Stout Scarab Returns to Detroit Historical Museum

During the city of Detroit’s recent municipal bankruptcy, the billion-dollar-plus-valued art collection of the city-owned Detroit Institute of Arts became an issue due of the possibility the art might have to be sold off to pay the city’s debts. Less generally well known, but probably of greater interest to car enthusiasts, is another collection ultimately owned by the city — the six dozen or so vehicles that are owned by the Detroit Historical Museum. One reason why that collection isn’t better known is that most of its more famous cars are usually on loan, displayed at other museums.

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Never Mind Detroit's Rembrandts & Van Goghs, to Pay Off Creditors Will the City Sell the First Mustang?
Mustang II Concept from 1963

It was once hypothetical, but now that the City of Detroit has filed for municipal bankruptcy, and since no legislation has been passed in Lansing to prevent it, it’s possible that a bankruptcy judge will order that city assets, including the art collection of the city owned Detroit Institute of Arts, estimated to be worth $2.5 billion or more, be sold to satisfy creditors, mostly public employee unions and city pensioneers. A less well known collection of artifacts more closely related to Detroit’s role as the Motor City, and perhaps nearer to the hearts of our readers (not that you’re Philistines who can’t appreciate fine art, but this is not The Truth About Art), could also be sold off to give creditors a few more pennies on the dollar.

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  • MaintenanceCosts There's no mystery anymore about how the Japanese took over the prestige spot in the US mass market (especially on the west coast) when you realize that this thing was up against the likes of the Fairmont, Citation, and Volaré. A massacre.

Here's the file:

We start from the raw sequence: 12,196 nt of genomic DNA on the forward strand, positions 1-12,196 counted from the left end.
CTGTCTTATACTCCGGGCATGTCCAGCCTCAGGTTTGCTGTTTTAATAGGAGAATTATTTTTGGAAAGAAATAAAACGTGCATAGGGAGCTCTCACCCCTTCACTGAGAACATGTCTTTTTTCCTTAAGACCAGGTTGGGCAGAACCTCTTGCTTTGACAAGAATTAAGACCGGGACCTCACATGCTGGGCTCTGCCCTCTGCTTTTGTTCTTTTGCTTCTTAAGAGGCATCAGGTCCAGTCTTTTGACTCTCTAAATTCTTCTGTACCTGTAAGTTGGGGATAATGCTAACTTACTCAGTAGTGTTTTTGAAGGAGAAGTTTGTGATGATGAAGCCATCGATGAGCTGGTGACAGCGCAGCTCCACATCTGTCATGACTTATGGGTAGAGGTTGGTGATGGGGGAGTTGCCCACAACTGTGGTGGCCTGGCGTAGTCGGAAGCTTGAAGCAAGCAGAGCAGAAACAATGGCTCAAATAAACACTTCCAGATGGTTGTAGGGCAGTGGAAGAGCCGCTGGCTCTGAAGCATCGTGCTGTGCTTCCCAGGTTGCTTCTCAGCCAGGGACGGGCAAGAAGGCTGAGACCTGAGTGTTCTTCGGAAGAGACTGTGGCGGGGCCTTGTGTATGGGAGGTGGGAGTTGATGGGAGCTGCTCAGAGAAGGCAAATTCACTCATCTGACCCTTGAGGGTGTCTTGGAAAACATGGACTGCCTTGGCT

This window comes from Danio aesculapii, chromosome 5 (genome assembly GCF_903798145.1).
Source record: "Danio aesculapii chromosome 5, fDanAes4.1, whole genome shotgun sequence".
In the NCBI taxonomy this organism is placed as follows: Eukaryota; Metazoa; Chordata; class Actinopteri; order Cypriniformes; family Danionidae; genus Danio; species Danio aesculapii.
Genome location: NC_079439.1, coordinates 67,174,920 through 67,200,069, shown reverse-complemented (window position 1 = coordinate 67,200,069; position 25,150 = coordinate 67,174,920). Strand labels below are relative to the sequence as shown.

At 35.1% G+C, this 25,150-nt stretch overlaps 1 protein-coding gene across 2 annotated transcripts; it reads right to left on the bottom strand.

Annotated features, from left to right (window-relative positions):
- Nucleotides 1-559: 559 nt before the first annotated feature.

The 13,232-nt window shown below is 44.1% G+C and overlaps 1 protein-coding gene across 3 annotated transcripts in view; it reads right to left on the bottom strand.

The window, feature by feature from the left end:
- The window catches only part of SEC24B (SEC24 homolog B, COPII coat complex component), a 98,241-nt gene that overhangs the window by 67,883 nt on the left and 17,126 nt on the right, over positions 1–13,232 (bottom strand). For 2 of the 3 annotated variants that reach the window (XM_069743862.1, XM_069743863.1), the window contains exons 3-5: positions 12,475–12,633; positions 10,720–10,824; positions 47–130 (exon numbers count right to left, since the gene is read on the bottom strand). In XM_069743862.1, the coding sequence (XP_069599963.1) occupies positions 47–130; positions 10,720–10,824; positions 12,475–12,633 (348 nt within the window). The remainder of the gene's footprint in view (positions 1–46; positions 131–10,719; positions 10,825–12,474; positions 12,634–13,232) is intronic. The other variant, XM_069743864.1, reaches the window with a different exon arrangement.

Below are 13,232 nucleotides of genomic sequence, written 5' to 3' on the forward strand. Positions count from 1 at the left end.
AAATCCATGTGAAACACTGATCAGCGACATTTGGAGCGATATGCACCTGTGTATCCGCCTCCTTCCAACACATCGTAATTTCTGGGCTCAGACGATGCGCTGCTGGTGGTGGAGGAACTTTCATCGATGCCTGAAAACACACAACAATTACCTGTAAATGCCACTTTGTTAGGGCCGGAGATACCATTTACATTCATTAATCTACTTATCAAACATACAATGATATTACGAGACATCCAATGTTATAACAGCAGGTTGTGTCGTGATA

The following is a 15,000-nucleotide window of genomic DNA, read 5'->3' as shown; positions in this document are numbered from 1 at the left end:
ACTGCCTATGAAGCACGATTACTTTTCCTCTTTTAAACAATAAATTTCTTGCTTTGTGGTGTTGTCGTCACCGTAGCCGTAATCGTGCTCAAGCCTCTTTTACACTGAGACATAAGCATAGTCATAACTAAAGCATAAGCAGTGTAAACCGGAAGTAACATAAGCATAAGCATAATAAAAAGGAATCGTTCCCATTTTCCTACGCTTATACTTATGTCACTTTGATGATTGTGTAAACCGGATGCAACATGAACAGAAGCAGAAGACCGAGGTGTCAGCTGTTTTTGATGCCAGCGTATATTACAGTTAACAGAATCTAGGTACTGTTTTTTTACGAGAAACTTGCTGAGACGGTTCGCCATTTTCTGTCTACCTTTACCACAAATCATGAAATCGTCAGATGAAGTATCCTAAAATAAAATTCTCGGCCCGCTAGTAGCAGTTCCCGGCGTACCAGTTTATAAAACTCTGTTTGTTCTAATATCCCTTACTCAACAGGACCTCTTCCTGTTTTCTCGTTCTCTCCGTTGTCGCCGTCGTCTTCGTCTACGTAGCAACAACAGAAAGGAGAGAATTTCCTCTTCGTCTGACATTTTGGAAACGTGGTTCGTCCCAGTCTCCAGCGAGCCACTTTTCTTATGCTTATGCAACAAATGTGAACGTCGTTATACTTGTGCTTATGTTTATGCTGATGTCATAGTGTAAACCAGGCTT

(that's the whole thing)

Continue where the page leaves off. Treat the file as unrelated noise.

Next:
• MaintenanceCosts Chevy used to sell almost this exact color on the Sonic, Bolt, and Camaro, as "Shock." And I have a story about that.I bought my Bolt in 2019. Unsurprisingly the best deal came from the highest-volume Bolt dealer in my very EV-friendly area. They had huge inventory; I bought right when Chevy started offering major incentives, and the car had been priced too high to sell well until that point.Half the inventory had a nice mix of trims and colors, and I was able to find the exact dark-gray-on-white Premier I wanted. But the real mystery was the other half of the inventory. It was something like 40 cars, all Shock on black, split between LT and Premier. You could get an additional $2000 or so off the already low selling price if you bought one of them. (Neither my wife nor I thought the deal worth it.) The cars were real and in the flesh; a couple were out front, but behind the showroom, there was an entire row of them.When I took delivery, I asked the salesman how on earth they had ended up with so many. He told me in a low voice that a previous sales manager had screwed up order forms for a huge batch of cars that were supposed to be white, and that no one noticed until a couple transporters loaded with chartreuse Bolts actually showed up at the dealer. Long story short, there was no way to change the order. They eventually sold all the cars and you still see them more often than you'd expect in the area.
  • EAM3 Learned to drive in my parents' 1981 Maxima. Lovely car that seemed to do everything right. I can still hear the "Please turn off the lights" voice in my head since everyone wanted a demo of the newfangled talking car. A friend of the family had a manual transmission one and that thing was fun!
  • FreedMike That wagon is yummy.
  • Syke Thanks, somehow I missed that.